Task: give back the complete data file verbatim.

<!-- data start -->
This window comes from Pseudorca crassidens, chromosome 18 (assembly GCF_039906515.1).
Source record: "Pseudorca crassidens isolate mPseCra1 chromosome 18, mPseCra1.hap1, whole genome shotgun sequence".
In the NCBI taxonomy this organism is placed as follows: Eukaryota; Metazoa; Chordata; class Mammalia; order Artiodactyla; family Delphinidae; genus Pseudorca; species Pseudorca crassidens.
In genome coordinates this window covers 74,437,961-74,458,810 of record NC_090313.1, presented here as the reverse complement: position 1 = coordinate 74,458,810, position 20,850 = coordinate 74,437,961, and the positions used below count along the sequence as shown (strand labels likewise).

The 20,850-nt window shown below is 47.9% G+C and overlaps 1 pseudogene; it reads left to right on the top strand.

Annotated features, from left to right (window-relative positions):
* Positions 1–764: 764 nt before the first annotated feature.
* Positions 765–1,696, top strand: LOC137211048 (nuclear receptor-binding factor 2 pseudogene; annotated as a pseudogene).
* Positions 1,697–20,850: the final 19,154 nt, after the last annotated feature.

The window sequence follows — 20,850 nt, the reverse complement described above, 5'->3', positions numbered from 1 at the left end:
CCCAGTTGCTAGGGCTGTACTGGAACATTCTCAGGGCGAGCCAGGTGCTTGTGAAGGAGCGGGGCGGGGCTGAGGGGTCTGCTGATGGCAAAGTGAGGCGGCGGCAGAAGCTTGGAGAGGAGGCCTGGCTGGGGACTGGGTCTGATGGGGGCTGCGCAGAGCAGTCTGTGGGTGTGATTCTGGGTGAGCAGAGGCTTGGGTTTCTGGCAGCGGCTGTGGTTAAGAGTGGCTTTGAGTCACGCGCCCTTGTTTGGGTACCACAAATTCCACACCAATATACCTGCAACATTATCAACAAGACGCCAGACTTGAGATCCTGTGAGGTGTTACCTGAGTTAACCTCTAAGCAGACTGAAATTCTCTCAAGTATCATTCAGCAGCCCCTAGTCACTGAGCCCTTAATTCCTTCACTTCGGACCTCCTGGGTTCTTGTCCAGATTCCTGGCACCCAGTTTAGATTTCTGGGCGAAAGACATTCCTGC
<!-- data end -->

This window comes from Pseudorca crassidens, chromosome 18 (assembly GCF_039906515.1).
Source record: "Pseudorca crassidens isolate mPseCra1 chromosome 18, mPseCra1.hap1, whole genome shotgun sequence".
In the NCBI taxonomy this organism is placed as follows: Eukaryota; Metazoa; Chordata; class Mammalia; order Artiodactyla; family Delphinidae; genus Pseudorca; species Pseudorca crassidens.
In genome coordinates this window covers 74,437,961-74,458,810 of record NC_090313.1, presented here as the reverse complement: position 1 = coordinate 74,458,810, position 20,850 = coordinate 74,437,961, and the positions used below count along the sequence as shown (strand labels likewise).

The 20,850-nt window shown below is 47.9% G+C and overlaps 1 pseudogene; it reads left to right on the top strand.

Annotated features, from left to right (window-relative positions):
* Positions 1–764: 764 nt before the first annotated feature.
* Positions 765–1,696, top strand: LOC137211048 (nuclear receptor-binding factor 2 pseudogene; annotated as a pseudogene).
* Positions 1,697–20,850: the final 19,154 nt, after the last annotated feature.

The window sequence follows — 20,850 nt, the reverse complement described above, 5'->3', positions numbered from 1 at the left end:
CCCAGTTGCTAGGGCTGTACTGGAACATTCTCAGGGCGAGCCAGGTGCTTGTGAAGGAGCGGGGCGGGGCTGAGGGGTCTGCTGATGGCAAAGTGAGGCGGCGGCAGAAGCTTGGAGAGGAGGCCTGGCTGGGGACTGGGTCTGATGGGGGCTGCGCAGAGCAGTCTGTGGGTGTGATTCTGGGTGAGCAGAGGCTTGGGTTTCTGGCAGCGGCTGTGGTTAAGAGTGGCTTTGAGTCACGCGCCCTTGTTTGGGTACCACAAATTCCACACCAATATACCTGCAACATTATCAACAAGACGCCAGACTTGAGATCCTGTGAGGTGTTACCTGAGTTAACCTCTAAGCAGACTGAAATTCTCTCAAGTATCATTCAGCAGCCCCTAGTCACTGAGCCCTTAATTCCTTCACTTCGGACCTCCTGGGTTCTTGTCCAGATTCCTGGCACCCAGTTTAGATTTCTGGGCGAAAGACATTCCTGC